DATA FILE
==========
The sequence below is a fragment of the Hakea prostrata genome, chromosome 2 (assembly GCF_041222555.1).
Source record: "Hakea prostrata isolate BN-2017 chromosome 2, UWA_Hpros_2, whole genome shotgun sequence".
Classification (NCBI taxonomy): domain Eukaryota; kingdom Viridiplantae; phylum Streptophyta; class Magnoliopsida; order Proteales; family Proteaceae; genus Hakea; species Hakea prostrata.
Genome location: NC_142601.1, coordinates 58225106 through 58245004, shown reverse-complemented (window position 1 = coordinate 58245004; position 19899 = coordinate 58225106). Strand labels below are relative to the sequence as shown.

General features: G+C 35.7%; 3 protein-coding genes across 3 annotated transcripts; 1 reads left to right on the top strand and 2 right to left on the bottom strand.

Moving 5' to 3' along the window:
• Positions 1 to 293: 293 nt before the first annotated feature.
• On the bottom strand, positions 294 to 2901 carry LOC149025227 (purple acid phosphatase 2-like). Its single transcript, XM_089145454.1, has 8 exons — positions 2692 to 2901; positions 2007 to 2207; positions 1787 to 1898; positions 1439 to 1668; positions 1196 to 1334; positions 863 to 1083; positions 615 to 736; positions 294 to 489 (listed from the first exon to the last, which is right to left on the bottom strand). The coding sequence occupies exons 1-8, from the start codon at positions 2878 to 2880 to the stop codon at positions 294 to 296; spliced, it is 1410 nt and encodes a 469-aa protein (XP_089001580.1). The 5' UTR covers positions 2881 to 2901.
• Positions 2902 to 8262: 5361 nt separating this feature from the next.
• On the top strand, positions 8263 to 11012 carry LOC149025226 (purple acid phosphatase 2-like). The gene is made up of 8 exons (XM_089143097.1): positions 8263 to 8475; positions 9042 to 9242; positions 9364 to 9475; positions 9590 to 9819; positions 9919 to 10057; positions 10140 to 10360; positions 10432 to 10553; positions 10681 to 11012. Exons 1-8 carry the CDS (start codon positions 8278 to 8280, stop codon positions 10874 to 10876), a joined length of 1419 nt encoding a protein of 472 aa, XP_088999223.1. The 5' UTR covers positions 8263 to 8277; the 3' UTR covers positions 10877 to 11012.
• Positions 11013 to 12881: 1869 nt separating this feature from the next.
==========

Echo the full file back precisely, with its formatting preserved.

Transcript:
The sequence below is a fragment of the Hakea prostrata genome, chromosome 2 (assembly GCF_041222555.1).
Source record: "Hakea prostrata isolate BN-2017 chromosome 2, UWA_Hpros_2, whole genome shotgun sequence".
Classification (NCBI taxonomy): domain Eukaryota; kingdom Viridiplantae; phylum Streptophyta; class Magnoliopsida; order Proteales; family Proteaceae; genus Hakea; species Hakea prostrata.
Genome location: NC_142601.1, coordinates 58225106 through 58245004, shown reverse-complemented (window position 1 = coordinate 58245004; position 19899 = coordinate 58225106). Strand labels below are relative to the sequence as shown.

General features: G+C 35.7%; 3 protein-coding genes across 3 annotated transcripts; 1 reads left to right on the top strand and 2 right to left on the bottom strand.

Moving 5' to 3' along the window:
• Positions 1 to 293: 293 nt before the first annotated feature.
• On the bottom strand, positions 294 to 2901 carry LOC149025227 (purple acid phosphatase 2-like). Its single transcript, XM_089145454.1, has 8 exons — positions 2692 to 2901; positions 2007 to 2207; positions 1787 to 1898; positions 1439 to 1668; positions 1196 to 1334; positions 863 to 1083; positions 615 to 736; positions 294 to 489 (listed from the first exon to the last, which is right to left on the bottom strand). The coding sequence occupies exons 1-8, from the start codon at positions 2878 to 2880 to the stop codon at positions 294 to 296; spliced, it is 1410 nt and encodes a 469-aa protein (XP_089001580.1). The 5' UTR covers positions 2881 to 2901.
• Positions 2902 to 8262: 5361 nt separating this feature from the next.
• On the top strand, positions 8263 to 11012 carry LOC149025226 (purple acid phosphatase 2-like). The gene is made up of 8 exons (XM_089143097.1): positions 8263 to 8475; positions 9042 to 9242; positions 9364 to 9475; positions 9590 to 9819; positions 9919 to 10057; positions 10140 to 10360; positions 10432 to 10553; positions 10681 to 11012. Exons 1-8 carry the CDS (start codon positions 8278 to 8280, stop codon positions 10874 to 10876), a joined length of 1419 nt encoding a protein of 472 aa, XP_088999223.1. The 5' UTR covers positions 8263 to 8277; the 3' UTR covers positions 10877 to 11012.
• Positions 11013 to 12881: 1869 nt separating this feature from the next.